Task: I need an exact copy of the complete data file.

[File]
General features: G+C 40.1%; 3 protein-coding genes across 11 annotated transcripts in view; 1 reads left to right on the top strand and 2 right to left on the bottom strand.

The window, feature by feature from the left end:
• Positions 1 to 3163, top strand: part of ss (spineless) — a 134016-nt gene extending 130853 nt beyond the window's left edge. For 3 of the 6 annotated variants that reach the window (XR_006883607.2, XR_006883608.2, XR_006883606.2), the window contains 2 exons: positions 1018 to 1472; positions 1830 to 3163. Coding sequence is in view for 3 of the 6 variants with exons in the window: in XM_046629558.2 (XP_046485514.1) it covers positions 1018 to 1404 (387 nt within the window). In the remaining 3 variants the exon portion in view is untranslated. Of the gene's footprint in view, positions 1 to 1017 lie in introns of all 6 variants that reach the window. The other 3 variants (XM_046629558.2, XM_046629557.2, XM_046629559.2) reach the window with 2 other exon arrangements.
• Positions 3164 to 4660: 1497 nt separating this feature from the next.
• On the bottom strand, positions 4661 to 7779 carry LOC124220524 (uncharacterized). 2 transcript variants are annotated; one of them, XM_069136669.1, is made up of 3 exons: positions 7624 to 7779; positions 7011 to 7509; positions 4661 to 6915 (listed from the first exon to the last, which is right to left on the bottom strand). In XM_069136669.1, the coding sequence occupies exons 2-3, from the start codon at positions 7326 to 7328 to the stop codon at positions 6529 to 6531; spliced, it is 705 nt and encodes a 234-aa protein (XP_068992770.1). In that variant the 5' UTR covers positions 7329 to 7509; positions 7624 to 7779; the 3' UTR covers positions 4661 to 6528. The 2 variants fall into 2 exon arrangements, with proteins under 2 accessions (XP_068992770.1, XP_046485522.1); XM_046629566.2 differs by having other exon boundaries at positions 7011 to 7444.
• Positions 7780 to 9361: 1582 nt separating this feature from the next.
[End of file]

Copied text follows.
General features: G+C 40.1%; 3 protein-coding genes across 11 annotated transcripts in view; 1 reads left to right on the top strand and 2 right to left on the bottom strand.

The window, feature by feature from the left end:
• Positions 1 to 3163, top strand: part of ss (spineless) — a 134016-nt gene extending 130853 nt beyond the window's left edge. For 3 of the 6 annotated variants that reach the window (XR_006883607.2, XR_006883608.2, XR_006883606.2), the window contains 2 exons: positions 1018 to 1472; positions 1830 to 3163. Coding sequence is in view for 3 of the 6 variants with exons in the window: in XM_046629558.2 (XP_046485514.1) it covers positions 1018 to 1404 (387 nt within the window). In the remaining 3 variants the exon portion in view is untranslated. Of the gene's footprint in view, positions 1 to 1017 lie in introns of all 6 variants that reach the window. The other 3 variants (XM_046629558.2, XM_046629557.2, XM_046629559.2) reach the window with 2 other exon arrangements.
• Positions 3164 to 4660: 1497 nt separating this feature from the next.
• On the bottom strand, positions 4661 to 7779 carry LOC124220524 (uncharacterized). 2 transcript variants are annotated; one of them, XM_069136669.1, is made up of 3 exons: positions 7624 to 7779; positions 7011 to 7509; positions 4661 to 6915 (listed from the first exon to the last, which is right to left on the bottom strand). In XM_069136669.1, the coding sequence occupies exons 2-3, from the start codon at positions 7326 to 7328 to the stop codon at positions 6529 to 6531; spliced, it is 705 nt and encodes a 234-aa protein (XP_068992770.1). In that variant the 5' UTR covers positions 7329 to 7509; positions 7624 to 7779; the 3' UTR covers positions 4661 to 6528. The 2 variants fall into 2 exon arrangements, with proteins under 2 accessions (XP_068992770.1, XP_046485522.1); XM_046629566.2 differs by having other exon boundaries at positions 7011 to 7444.
• Positions 7780 to 9361: 1582 nt separating this feature from the next.